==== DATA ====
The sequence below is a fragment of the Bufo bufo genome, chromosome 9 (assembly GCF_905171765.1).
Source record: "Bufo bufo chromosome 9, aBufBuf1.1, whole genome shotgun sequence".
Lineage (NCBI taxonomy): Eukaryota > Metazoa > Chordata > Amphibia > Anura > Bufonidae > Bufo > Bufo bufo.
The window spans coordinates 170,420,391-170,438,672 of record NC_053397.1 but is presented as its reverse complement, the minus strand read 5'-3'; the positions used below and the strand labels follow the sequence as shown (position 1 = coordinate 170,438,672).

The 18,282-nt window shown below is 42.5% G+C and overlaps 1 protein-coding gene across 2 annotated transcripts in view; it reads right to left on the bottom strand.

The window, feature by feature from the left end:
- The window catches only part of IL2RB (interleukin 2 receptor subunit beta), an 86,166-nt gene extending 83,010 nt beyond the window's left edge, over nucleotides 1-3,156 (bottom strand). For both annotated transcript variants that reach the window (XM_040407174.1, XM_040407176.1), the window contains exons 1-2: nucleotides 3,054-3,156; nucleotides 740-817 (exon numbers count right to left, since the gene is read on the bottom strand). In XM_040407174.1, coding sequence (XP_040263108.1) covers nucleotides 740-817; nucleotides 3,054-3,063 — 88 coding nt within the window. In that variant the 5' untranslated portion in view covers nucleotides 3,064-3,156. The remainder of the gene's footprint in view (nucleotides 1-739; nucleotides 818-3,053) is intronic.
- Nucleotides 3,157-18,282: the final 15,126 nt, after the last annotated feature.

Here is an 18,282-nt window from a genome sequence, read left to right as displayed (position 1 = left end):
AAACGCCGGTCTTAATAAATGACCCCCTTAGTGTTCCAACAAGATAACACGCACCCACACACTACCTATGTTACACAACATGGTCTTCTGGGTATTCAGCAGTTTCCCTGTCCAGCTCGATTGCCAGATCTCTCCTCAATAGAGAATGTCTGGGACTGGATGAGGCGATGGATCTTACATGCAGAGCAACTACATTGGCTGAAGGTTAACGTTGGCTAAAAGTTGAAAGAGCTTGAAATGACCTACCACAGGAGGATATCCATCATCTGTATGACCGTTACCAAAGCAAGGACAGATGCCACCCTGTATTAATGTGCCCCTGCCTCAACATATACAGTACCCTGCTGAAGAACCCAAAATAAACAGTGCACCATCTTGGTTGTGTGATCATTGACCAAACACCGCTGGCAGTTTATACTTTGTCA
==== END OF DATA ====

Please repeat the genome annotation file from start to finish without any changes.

The sequence below is a fragment of the Bufo bufo genome, chromosome 9 (assembly GCF_905171765.1).
Source record: "Bufo bufo chromosome 9, aBufBuf1.1, whole genome shotgun sequence".
Lineage (NCBI taxonomy): Eukaryota > Metazoa > Chordata > Amphibia > Anura > Bufonidae > Bufo > Bufo bufo.
The window spans coordinates 170,420,391-170,438,672 of record NC_053397.1 but is presented as its reverse complement, the minus strand read 5'-3'; the positions used below and the strand labels follow the sequence as shown (position 1 = coordinate 170,438,672).

The 18,282-nt window shown below is 42.5% G+C and overlaps 1 protein-coding gene across 2 annotated transcripts in view; it reads right to left on the bottom strand.

The window, feature by feature from the left end:
- The window catches only part of IL2RB (interleukin 2 receptor subunit beta), an 86,166-nt gene extending 83,010 nt beyond the window's left edge, over nucleotides 1-3,156 (bottom strand). For both annotated transcript variants that reach the window (XM_040407174.1, XM_040407176.1), the window contains exons 1-2: nucleotides 3,054-3,156; nucleotides 740-817 (exon numbers count right to left, since the gene is read on the bottom strand). In XM_040407174.1, coding sequence (XP_040263108.1) covers nucleotides 740-817; nucleotides 3,054-3,063 — 88 coding nt within the window. In that variant the 5' untranslated portion in view covers nucleotides 3,064-3,156. The remainder of the gene's footprint in view (nucleotides 1-739; nucleotides 818-3,053) is intronic.
- Nucleotides 3,157-18,282: the final 15,126 nt, after the last annotated feature.

Here is an 18,282-nt window from a genome sequence, read left to right as displayed (position 1 = left end):
AAACGCCGGTCTTAATAAATGACCCCCTTAGTGTTCCAACAAGATAACACGCACCCACACACTACCTATGTTACACAACATGGTCTTCTGGGTATTCAGCAGTTTCCCTGTCCAGCTCGATTGCCAGATCTCTCCTCAATAGAGAATGTCTGGGACTGGATGAGGCGATGGATCTTACATGCAGAGCAACTACATTGGCTGAAGGTTAACGTTGGCTAAAAGTTGAAAGAGCTTGAAATGACCTACCACAGGAGGATATCCATCATCTGTATGACCGTTACCAAAGCAAGGACAGATGCCACCCTGTATTAATGTGCCCCTGCCTCAACATATACAGTACCCTGCTGAAGAACCCAAAATAAACAGTGCACCATCTTGGTTGTGTGATCATTGACCAAACACCGCTGGCAGTTTATACTTTGTCA